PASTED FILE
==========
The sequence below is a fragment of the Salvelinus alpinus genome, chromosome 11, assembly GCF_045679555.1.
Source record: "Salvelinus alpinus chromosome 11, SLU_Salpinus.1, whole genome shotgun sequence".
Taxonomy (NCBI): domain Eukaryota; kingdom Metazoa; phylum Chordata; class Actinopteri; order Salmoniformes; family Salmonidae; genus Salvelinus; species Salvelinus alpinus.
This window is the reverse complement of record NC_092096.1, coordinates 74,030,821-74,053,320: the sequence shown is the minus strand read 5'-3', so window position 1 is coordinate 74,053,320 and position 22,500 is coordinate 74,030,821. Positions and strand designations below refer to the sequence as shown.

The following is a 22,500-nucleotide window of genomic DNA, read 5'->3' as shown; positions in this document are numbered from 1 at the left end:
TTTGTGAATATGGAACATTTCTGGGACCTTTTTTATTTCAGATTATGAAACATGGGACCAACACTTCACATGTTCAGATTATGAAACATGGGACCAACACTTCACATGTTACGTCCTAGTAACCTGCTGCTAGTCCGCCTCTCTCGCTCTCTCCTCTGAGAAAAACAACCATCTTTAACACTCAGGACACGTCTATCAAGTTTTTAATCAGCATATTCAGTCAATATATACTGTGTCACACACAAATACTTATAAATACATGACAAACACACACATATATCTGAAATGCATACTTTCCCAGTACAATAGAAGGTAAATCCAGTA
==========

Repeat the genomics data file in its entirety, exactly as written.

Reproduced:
The sequence below is a fragment of the Salvelinus alpinus genome, chromosome 11, assembly GCF_045679555.1.
Source record: "Salvelinus alpinus chromosome 11, SLU_Salpinus.1, whole genome shotgun sequence".
Taxonomy (NCBI): domain Eukaryota; kingdom Metazoa; phylum Chordata; class Actinopteri; order Salmoniformes; family Salmonidae; genus Salvelinus; species Salvelinus alpinus.
This window is the reverse complement of record NC_092096.1, coordinates 74,030,821-74,053,320: the sequence shown is the minus strand read 5'-3', so window position 1 is coordinate 74,053,320 and position 22,500 is coordinate 74,030,821. Positions and strand designations below refer to the sequence as shown.

The following is a 22,500-nucleotide window of genomic DNA, read 5'->3' as shown; positions in this document are numbered from 1 at the left end:
TTTGTGAATATGGAACATTTCTGGGACCTTTTTTATTTCAGATTATGAAACATGGGACCAACACTTCACATGTTCAGATTATGAAACATGGGACCAACACTTCACATGTTACGTCCTAGTAACCTGCTGCTAGTCCGCCTCTCTCGCTCTCTCCTCTGAGAAAAACAACCATCTTTAACACTCAGGACACGTCTATCAAGTTTTTAATCAGCATATTCAGTCAATATATACTGTGTCACACACAAATACTTATAAATACATGACAAACACACACATATATCTGAAATGCATACTTTCCCAGTACAATAGAAGGTAAATCCAGTA